Manufacturers believe that equal opportunity is a key pillar of our great democracy—one that allows every individual to pursue the American Dream based on his or her own talents and qualifications. That’s why manufacturers and the business community have made great strides in providing non-discrimination protections for our LGBT employees. There is still further to go, however, and manufacturers believe now is the right time for Congress to act to help our country get there.
On Tuesday, I testified before the House Committee on Education and Labor Subcommittee on Civil Rights and Human Services on behalf of the National Association of Manufacturers. In my testimony, I expressed manufacturers’ support for the Equality Act, which would amend the Civil Rights Act of 1964 to include explicit non-discrimination protections based on sexual orientation and gender identity. We believe a federal standard will help manufacturers better attract and retain a talented workforce, which is greatly needed as we face a major skills gap. Many states and hundreds of localities already explicitly protect residents from sexual orientation- and gender identity-based discrimination in the workplace—all with slightly different requirements and definitions. A uniform federal approach will help business by providing a clear basic level of non-discrimination protection across the states.
The Equality Act puts sexual orientation and gender identity on a level playing field with other sex-based non-discrimination protections. It also includes two important pragmatic features. First, it includes a basic applicability threshold of 15 or more employees to protect smaller firms from the red tape that applies to larger employers. Second, it includes a religious exemption allowing religious employers to maintain their religious values and teachings in making hiring decisions for specific positions that require it.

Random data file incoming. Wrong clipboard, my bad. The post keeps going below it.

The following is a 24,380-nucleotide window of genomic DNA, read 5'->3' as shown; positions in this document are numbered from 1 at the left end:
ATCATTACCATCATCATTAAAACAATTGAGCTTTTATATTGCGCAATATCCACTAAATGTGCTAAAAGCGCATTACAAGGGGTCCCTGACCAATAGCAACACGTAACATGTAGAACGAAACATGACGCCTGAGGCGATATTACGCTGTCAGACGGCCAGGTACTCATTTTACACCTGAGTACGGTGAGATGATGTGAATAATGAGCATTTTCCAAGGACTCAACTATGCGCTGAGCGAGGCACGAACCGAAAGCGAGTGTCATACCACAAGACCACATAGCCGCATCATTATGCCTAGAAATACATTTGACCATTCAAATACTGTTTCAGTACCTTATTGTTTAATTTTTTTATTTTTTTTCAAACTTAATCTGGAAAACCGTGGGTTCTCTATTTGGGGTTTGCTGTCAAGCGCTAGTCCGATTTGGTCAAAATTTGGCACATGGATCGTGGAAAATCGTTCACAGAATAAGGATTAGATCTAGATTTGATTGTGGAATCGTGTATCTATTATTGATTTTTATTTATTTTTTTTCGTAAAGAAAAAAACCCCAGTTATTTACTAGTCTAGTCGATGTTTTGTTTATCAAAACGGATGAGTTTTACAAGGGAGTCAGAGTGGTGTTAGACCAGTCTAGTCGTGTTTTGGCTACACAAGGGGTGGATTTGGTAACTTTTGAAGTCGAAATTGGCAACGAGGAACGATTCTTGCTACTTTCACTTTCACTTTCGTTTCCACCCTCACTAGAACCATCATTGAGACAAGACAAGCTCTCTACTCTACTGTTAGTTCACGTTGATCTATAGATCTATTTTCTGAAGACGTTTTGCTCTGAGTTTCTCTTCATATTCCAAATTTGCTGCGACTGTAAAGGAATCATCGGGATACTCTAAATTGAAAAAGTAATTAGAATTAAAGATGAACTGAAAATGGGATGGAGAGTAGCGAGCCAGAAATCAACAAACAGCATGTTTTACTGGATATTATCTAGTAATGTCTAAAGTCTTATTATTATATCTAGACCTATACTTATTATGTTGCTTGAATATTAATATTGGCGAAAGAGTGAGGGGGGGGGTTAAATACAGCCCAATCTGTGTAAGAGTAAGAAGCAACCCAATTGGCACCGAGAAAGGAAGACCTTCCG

Manufacturers have been at the forefront in providing their employees with fair and meaningful protections against sexual orientation- and gender identity-based discrimination. Partly, this is because talented employees demand it. Partly, this is because employers understand the importance of creating an environment in which the very best people can succeed based on merit. And namely, this is because manufacturers believe that discrimination of any kind is antithetical to the values we work to uphold every day: free enterprise, competitiveness, individual liberty and equal opportunity. The Equality Act will protect those values and create a stronger, more welcoming workforce.